The upshot of this is that you can get some cracking photographs that normal rules in the UK won’t ever let you get, and with the sun in a perfect position, everyone had a lot of fun trying out different creative shots.
There was a bit of messing around too – like pretending to pull carriages with bare hands, hanging off the steps, and some good group photos on the tracks. From all corners of Europe, we all had a common reason for being at that station at that time – to say we’d made the longest train journey in the world – and we made sure we had plenty of memories to take back home with us.
By 4pm, our carriage had moved again – it was now stuck two tracks away from the platform, and the provodnitsa, still with curlers in her hair, let us back on. Soon after, the Russian customs officials came on, complete with all their smart uniforms and overbearing manner. Ours was quite pretty, but she squinted as she twice compared the smartly suited, clean-cut photograph of me in my passport with the scruffy, tired and unshaven mess that was in front of her. She then grilled me as to why I didn’t have an immigration card – something I can’t remember ever having, and then remembered that British Airways announced on the flight to Moscow there had been a cock-up at Heathrow and none had been put onboard.
Customs at Domodedovo had been informed so we were okay, but sadly that wasn’t the case at all the other border points in the country. She looked at me with a disappointed expression, despite my explanation, and clearly thinking I’d lost it somewhere. For once, I hadn’t!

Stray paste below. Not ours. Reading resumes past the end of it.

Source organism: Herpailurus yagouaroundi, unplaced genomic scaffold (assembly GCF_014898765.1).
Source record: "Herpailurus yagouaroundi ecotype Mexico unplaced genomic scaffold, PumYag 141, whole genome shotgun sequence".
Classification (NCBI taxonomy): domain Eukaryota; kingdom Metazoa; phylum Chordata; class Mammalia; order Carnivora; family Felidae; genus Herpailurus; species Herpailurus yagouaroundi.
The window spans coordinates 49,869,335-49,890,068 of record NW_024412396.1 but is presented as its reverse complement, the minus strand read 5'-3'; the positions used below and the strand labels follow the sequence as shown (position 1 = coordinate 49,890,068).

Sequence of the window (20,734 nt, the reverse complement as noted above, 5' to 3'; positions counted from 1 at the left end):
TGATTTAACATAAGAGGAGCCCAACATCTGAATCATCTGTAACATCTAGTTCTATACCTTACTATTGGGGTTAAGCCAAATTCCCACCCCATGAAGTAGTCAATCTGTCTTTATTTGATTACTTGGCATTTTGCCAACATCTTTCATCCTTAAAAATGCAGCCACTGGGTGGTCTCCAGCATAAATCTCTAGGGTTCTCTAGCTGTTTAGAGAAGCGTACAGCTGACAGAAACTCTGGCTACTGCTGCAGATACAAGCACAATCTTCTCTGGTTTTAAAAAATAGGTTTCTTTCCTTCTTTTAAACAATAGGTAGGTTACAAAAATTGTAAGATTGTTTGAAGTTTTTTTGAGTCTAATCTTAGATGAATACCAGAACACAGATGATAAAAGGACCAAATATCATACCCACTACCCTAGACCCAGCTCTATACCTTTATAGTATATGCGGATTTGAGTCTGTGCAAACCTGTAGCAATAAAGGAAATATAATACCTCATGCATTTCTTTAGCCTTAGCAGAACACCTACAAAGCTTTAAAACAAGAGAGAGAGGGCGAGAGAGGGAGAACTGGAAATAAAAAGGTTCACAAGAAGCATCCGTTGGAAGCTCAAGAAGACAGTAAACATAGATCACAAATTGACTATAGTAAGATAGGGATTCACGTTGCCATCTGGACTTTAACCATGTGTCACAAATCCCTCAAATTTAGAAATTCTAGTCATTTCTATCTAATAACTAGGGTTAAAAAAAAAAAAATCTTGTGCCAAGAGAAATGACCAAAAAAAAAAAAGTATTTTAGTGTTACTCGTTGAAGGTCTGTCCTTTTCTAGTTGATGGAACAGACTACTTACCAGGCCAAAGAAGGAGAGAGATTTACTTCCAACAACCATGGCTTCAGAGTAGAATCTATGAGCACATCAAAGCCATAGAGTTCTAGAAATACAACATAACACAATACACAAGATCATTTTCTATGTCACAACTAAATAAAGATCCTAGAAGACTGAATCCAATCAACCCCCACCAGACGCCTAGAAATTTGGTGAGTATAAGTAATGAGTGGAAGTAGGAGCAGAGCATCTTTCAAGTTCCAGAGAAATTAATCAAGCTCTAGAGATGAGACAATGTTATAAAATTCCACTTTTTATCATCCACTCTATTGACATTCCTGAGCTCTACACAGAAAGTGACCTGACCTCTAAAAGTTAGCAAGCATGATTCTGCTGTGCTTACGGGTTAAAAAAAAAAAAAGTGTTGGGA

All our passports were taken away, and returned about an hour later, complete with departure stamp, and as the sun began to set, we were shunted back into a long train and slowly inched our way into no-mans land between Russia and Mongolia.
All along the track through the border are menacing look-out posts and mile after mile of barbed wire and electric fences, and the occasional armed border guard walking beside the track. The train kept sounding its horn as we rounded a final bend, through another fence and stopped next to a plinth. On top, a Mongolian flag – we had left Russia.
Now in darkness, we pulled into the Mongolian border town of Sühbaatar, where we repeated the customs procedure but with Mongolian officials (one of whom brazenly stole my UK Digital Switchover pen, of the type handed out in their dozens around the BBC newsroom!) We had yet another scare, as we returned from the station toilets to find our train had disappeared, although thankfully yet another shunting procedure, and with our passports back, we were on our way.
Due to arrive in Ulan Bator at 6am, and strangely losing an hour of time on the way despite the travel east, we decided an early night was in order. Except the carriage was oppressively hot, at times feeling like a sauna. A temperature gauge gave a reading of 30°c at the end of the carriage, but inside the compartment it was even hotter. With a heater blowing like a furnace next to my head, I decided to ask the provodnitsa if we could have the temperature turned down. I swear I heard my compartment colleagues say a prayer for me as I left to see her at the end of the corridor.